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There’s a big problem with how the census measures race

Activists hold signs during a news conference in front of the Supreme Court in 2015. (Getty Images)

Will the 2020 Census be accurate? A number of observers have been worrying about that question for several reasons. For instance, the Justice Department has been trying to insert a citizenship question on the census form; such a question could discourage many immigrants from completing the form. As a result, cities and regions with large numbers of immigrants could see their populations seriously undercounted, with troubling results for political representation, services and funding.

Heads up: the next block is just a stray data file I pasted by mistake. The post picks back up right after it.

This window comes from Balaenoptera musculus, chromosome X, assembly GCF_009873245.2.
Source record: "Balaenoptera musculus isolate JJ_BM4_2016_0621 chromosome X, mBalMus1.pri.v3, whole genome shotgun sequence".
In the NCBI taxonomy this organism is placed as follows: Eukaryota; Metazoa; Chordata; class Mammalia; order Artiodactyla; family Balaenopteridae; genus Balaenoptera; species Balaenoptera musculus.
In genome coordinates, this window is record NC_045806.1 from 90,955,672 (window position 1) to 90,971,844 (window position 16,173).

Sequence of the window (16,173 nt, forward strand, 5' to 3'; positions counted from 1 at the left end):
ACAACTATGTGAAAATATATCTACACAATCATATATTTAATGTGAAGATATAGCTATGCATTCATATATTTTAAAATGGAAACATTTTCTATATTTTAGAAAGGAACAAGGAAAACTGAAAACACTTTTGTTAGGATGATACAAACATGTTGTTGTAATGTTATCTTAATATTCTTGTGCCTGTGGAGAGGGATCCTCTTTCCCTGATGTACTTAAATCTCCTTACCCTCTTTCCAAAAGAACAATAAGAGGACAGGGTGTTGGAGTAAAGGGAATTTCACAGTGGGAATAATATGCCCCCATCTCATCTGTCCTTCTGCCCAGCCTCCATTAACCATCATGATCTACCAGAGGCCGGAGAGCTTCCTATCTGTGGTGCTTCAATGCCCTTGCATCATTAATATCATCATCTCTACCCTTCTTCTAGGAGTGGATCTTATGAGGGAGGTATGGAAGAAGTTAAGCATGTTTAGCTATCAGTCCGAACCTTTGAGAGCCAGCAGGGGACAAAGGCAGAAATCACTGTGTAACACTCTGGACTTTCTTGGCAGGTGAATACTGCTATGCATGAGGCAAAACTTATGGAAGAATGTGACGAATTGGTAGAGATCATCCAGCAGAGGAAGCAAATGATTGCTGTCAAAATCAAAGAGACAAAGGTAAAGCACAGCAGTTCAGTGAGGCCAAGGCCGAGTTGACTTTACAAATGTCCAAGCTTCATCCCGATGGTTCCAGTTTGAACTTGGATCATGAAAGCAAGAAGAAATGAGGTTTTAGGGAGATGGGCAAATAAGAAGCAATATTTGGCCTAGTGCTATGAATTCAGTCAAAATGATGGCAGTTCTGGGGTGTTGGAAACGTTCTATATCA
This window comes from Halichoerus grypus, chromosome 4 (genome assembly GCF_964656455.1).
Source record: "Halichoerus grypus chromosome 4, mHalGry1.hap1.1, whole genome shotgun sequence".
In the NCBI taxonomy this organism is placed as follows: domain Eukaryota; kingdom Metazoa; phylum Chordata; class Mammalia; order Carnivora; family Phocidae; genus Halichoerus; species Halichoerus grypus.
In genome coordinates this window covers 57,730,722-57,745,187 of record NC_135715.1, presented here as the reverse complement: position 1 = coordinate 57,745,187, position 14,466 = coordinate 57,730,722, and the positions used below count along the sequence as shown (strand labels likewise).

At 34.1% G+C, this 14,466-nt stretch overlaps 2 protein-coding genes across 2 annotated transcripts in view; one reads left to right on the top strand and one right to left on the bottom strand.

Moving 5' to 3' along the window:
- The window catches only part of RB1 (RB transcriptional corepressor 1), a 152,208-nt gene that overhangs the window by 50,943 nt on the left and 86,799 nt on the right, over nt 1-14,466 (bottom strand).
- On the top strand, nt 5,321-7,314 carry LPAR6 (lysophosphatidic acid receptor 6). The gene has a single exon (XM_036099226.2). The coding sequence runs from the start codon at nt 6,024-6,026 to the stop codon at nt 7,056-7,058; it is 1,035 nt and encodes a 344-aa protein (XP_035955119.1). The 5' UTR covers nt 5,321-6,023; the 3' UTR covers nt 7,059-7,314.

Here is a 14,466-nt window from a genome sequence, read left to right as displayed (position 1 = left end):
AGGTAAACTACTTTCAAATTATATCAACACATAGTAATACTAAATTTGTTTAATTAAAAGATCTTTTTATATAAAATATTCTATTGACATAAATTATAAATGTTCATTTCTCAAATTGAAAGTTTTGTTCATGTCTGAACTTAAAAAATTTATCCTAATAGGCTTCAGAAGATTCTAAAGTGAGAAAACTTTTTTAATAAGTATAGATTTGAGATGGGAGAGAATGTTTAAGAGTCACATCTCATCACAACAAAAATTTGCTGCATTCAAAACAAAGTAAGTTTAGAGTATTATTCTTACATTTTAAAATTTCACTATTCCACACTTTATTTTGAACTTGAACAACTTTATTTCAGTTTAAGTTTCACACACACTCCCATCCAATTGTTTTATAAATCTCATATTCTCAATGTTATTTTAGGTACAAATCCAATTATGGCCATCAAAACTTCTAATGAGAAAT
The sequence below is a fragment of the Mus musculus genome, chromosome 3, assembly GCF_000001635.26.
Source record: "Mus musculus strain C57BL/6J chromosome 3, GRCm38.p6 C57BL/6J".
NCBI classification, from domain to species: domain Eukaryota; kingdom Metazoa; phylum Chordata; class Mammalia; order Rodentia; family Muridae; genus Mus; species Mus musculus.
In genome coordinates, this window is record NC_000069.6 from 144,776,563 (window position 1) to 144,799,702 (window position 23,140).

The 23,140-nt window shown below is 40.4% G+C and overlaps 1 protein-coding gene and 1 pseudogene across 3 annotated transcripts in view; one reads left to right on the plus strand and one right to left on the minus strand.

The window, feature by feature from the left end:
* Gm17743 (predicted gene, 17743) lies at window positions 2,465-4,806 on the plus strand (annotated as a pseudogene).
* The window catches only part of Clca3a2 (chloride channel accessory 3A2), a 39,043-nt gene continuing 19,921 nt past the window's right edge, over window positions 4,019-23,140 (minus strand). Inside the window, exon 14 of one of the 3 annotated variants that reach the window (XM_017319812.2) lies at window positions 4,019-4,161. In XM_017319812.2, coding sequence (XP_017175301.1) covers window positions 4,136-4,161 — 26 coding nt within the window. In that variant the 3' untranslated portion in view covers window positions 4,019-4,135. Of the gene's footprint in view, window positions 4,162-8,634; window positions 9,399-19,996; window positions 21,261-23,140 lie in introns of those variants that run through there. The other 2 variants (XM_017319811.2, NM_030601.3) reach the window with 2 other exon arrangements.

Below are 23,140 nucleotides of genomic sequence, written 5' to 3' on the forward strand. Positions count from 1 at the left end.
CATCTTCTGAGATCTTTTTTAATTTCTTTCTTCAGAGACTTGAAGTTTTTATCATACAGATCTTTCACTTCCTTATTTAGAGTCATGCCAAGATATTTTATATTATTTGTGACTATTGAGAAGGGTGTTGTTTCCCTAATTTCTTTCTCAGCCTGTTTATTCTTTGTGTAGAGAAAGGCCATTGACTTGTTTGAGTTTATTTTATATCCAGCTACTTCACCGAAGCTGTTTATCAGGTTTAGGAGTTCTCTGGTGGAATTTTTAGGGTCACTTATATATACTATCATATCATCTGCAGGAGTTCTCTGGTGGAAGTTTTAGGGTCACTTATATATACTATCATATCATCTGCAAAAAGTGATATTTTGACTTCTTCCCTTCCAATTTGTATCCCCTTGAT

But there’s another reason to be worried, one that hasn’t gotten much attention. The Census Bureau just announced that its 2020 form will not fundamentally change the questions it uses to ask about ethnic and racial origins. This may seem like a minor technical issue — but it will have major real-world implications. If it does not incorporate already-tested improvements into these questions, the census will deliver a less accurate picture of the United States.

And as a result, census statistics will continue to roil the public discussion of diversity, by exaggerating white decline and the imminence of a majority-minority United States. Political figures and pundits who oppose immigration and diversity could exploit that, peddling an alarmist narrative that doesn’t fit with the long-standing reality of mixing between immigrant and established Americans.